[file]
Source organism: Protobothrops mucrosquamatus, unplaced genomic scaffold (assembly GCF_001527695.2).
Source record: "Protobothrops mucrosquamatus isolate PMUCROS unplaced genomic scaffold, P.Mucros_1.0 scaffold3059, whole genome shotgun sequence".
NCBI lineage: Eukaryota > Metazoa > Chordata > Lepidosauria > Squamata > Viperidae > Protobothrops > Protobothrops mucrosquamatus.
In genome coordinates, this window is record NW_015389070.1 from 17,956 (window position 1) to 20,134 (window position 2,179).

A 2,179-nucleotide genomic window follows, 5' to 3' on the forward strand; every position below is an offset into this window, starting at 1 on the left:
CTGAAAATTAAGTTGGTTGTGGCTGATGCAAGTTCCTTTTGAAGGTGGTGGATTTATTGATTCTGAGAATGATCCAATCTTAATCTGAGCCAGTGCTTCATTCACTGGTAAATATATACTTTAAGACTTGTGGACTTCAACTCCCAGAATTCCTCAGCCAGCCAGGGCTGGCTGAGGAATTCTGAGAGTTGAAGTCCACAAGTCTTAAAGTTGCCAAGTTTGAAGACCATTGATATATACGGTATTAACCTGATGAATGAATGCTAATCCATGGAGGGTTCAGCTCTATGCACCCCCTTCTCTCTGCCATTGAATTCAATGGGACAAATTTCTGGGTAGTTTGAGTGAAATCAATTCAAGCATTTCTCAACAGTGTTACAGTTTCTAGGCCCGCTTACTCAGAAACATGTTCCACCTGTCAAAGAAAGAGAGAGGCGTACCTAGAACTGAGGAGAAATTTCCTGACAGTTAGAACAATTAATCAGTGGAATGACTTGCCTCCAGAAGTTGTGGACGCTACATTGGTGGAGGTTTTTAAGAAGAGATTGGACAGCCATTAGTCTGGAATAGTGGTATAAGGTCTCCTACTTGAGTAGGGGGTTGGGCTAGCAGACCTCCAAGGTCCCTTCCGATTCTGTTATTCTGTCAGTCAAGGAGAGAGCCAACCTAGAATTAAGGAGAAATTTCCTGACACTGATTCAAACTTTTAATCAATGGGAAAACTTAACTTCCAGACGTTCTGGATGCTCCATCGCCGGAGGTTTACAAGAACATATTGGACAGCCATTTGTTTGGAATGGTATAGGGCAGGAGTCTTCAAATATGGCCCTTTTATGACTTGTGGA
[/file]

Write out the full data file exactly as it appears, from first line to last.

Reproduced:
Source organism: Protobothrops mucrosquamatus, unplaced genomic scaffold (assembly GCF_001527695.2).
Source record: "Protobothrops mucrosquamatus isolate PMUCROS unplaced genomic scaffold, P.Mucros_1.0 scaffold3059, whole genome shotgun sequence".
NCBI lineage: Eukaryota > Metazoa > Chordata > Lepidosauria > Squamata > Viperidae > Protobothrops > Protobothrops mucrosquamatus.
In genome coordinates, this window is record NW_015389070.1 from 17,956 (window position 1) to 20,134 (window position 2,179).

A 2,179-nucleotide genomic window follows, 5' to 3' on the forward strand; every position below is an offset into this window, starting at 1 on the left:
CTGAAAATTAAGTTGGTTGTGGCTGATGCAAGTTCCTTTTGAAGGTGGTGGATTTATTGATTCTGAGAATGATCCAATCTTAATCTGAGCCAGTGCTTCATTCACTGGTAAATATATACTTTAAGACTTGTGGACTTCAACTCCCAGAATTCCTCAGCCAGCCAGGGCTGGCTGAGGAATTCTGAGAGTTGAAGTCCACAAGTCTTAAAGTTGCCAAGTTTGAAGACCATTGATATATACGGTATTAACCTGATGAATGAATGCTAATCCATGGAGGGTTCAGCTCTATGCACCCCCTTCTCTCTGCCATTGAATTCAATGGGACAAATTTCTGGGTAGTTTGAGTGAAATCAATTCAAGCATTTCTCAACAGTGTTACAGTTTCTAGGCCCGCTTACTCAGAAACATGTTCCACCTGTCAAAGAAAGAGAGAGGCGTACCTAGAACTGAGGAGAAATTTCCTGACAGTTAGAACAATTAATCAGTGGAATGACTTGCCTCCAGAAGTTGTGGACGCTACATTGGTGGAGGTTTTTAAGAAGAGATTGGACAGCCATTAGTCTGGAATAGTGGTATAAGGTCTCCTACTTGAGTAGGGGGTTGGGCTAGCAGACCTCCAAGGTCCCTTCCGATTCTGTTATTCTGTCAGTCAAGGAGAGAGCCAACCTAGAATTAAGGAGAAATTTCCTGACACTGATTCAAACTTTTAATCAATGGGAAAACTTAACTTCCAGACGTTCTGGATGCTCCATCGCCGGAGGTTTACAAGAACATATTGGACAGCCATTTGTTTGGAATGGTATAGGGCAGGAGTCTTCAAATATGGCCCTTTTATGACTTGTGGA